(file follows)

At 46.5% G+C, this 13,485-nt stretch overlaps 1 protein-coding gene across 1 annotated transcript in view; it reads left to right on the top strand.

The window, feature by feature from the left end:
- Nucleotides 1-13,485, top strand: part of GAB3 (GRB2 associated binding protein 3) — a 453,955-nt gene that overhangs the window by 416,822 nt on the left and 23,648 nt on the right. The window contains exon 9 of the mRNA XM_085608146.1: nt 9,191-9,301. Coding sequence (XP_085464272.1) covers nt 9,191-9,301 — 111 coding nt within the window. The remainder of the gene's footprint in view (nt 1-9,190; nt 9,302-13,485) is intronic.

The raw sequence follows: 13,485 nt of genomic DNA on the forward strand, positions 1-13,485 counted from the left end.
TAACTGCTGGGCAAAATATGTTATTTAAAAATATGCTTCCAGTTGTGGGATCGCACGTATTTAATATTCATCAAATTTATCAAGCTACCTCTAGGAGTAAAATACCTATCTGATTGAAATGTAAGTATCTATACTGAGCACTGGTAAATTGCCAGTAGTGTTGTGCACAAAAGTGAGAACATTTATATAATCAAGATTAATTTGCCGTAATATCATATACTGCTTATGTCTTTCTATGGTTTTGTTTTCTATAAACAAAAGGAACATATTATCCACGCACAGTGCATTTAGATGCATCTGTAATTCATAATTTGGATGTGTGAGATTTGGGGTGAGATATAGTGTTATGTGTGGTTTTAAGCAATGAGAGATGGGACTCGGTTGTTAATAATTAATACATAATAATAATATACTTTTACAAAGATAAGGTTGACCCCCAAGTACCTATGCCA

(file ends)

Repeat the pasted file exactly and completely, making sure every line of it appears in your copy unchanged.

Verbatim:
At 46.5% G+C, this 13,485-nt stretch overlaps 1 protein-coding gene across 1 annotated transcript in view; it reads left to right on the top strand.

The window, feature by feature from the left end:
- Nucleotides 1-13,485, top strand: part of GAB3 (GRB2 associated binding protein 3) — a 453,955-nt gene that overhangs the window by 416,822 nt on the left and 23,648 nt on the right. The window contains exon 9 of the mRNA XM_085608146.1: nt 9,191-9,301. Coding sequence (XP_085464272.1) covers nt 9,191-9,301 — 111 coding nt within the window. The remainder of the gene's footprint in view (nt 1-9,190; nt 9,302-13,485) is intronic.

The raw sequence follows: 13,485 nt of genomic DNA on the forward strand, positions 1-13,485 counted from the left end.
TAACTGCTGGGCAAAATATGTTATTTAAAAATATGCTTCCAGTTGTGGGATCGCACGTATTTAATATTCATCAAATTTATCAAGCTACCTCTAGGAGTAAAATACCTATCTGATTGAAATGTAAGTATCTATACTGAGCACTGGTAAATTGCCAGTAGTGTTGTGCACAAAAGTGAGAACATTTATATAATCAAGATTAATTTGCCGTAATATCATATACTGCTTATGTCTTTCTATGGTTTTGTTTTCTATAAACAAAAGGAACATATTATCCACGCACAGTGCATTTAGATGCATCTGTAATTCATAATTTGGATGTGTGAGATTTGGGGTGAGATATAGTGTTATGTGTGGTTTTAAGCAATGAGAGATGGGACTCGGTTGTTAATAATTAATACATAATAATAATATACTTTTACAAAGATAAGGTTGACCCCCAAGTACCTATGCCA